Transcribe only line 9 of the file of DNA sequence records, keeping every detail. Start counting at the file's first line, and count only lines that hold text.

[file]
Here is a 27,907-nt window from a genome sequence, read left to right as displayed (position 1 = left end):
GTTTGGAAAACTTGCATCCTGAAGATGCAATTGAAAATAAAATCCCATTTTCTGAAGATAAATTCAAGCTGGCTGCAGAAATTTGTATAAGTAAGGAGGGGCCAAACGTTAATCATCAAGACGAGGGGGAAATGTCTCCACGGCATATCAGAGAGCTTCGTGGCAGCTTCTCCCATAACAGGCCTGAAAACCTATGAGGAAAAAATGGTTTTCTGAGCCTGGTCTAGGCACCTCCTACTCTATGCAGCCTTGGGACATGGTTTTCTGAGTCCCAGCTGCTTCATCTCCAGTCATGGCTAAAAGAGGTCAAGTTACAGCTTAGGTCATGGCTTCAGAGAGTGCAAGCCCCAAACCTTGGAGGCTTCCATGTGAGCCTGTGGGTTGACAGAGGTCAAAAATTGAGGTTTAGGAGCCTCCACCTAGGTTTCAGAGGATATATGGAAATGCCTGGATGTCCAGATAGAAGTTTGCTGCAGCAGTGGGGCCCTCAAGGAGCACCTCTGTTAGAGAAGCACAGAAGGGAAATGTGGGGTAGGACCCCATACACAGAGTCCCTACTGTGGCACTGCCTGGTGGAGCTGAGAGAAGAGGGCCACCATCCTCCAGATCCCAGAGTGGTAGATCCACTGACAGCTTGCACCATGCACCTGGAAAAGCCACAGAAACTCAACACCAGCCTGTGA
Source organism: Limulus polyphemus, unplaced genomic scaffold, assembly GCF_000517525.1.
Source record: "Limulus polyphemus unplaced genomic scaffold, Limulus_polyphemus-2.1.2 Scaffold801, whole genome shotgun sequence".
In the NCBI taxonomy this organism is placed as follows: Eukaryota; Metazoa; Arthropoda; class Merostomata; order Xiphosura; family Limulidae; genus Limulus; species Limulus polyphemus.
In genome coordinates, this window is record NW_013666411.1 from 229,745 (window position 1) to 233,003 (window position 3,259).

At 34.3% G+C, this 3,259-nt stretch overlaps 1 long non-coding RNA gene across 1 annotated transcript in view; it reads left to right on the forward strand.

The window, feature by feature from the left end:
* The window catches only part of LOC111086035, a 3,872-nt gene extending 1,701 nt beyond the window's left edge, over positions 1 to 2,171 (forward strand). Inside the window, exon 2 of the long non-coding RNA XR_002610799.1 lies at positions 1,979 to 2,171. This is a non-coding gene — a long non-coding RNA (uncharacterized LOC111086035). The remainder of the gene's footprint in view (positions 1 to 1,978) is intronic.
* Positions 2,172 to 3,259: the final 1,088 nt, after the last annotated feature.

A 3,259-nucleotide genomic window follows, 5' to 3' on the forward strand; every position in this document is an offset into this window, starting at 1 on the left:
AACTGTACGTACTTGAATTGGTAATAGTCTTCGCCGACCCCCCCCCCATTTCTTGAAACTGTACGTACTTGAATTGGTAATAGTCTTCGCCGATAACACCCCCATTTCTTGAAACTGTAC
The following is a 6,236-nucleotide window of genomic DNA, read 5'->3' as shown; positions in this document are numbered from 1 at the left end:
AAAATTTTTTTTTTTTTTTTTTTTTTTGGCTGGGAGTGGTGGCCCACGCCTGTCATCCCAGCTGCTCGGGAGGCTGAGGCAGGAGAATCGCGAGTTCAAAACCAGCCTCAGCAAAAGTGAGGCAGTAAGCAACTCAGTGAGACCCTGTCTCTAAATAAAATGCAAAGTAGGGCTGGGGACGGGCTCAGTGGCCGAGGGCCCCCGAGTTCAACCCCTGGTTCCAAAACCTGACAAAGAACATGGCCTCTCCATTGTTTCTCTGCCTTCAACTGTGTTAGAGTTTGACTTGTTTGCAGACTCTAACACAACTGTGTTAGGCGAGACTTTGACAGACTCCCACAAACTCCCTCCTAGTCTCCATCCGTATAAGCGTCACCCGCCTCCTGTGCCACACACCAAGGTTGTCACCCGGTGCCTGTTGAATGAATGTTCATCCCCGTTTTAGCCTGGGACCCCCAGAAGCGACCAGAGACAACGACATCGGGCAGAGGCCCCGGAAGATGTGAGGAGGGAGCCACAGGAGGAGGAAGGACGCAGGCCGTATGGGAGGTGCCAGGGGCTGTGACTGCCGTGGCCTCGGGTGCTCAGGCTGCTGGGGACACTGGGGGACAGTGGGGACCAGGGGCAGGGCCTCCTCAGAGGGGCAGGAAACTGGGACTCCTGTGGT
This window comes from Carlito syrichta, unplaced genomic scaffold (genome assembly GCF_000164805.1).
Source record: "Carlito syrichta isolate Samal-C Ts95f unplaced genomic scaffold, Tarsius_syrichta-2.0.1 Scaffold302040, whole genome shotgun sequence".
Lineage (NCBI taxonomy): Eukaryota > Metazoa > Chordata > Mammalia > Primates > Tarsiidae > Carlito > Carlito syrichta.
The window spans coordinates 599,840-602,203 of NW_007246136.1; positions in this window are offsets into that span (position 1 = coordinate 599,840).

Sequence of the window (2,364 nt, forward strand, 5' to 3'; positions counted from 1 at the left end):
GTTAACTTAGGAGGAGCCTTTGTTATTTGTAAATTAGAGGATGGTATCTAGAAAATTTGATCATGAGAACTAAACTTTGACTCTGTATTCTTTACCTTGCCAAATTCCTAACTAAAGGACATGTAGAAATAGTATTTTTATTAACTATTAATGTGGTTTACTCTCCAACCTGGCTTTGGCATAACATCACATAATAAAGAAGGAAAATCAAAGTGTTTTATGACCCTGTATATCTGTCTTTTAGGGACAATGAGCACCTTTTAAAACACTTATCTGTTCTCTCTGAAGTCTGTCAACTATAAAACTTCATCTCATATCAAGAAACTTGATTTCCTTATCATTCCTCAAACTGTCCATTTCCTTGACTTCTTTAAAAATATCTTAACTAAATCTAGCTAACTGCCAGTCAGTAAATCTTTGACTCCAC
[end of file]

* The window catches only part of LOC111086035, a 3,872-nt gene extending 1,701 nt beyond the window's left edge, over positions 1 to 2,171 (forward strand). Inside the window, exon 2 of the long non-coding RNA XR_002610799.1 lies at positions 1,979 to 2,171. This is a non-coding gene — a long non-coding RNA (uncharacterized LOC111086035). The remainder of the gene's footprint in view (positions 1 to 1,978) is intronic.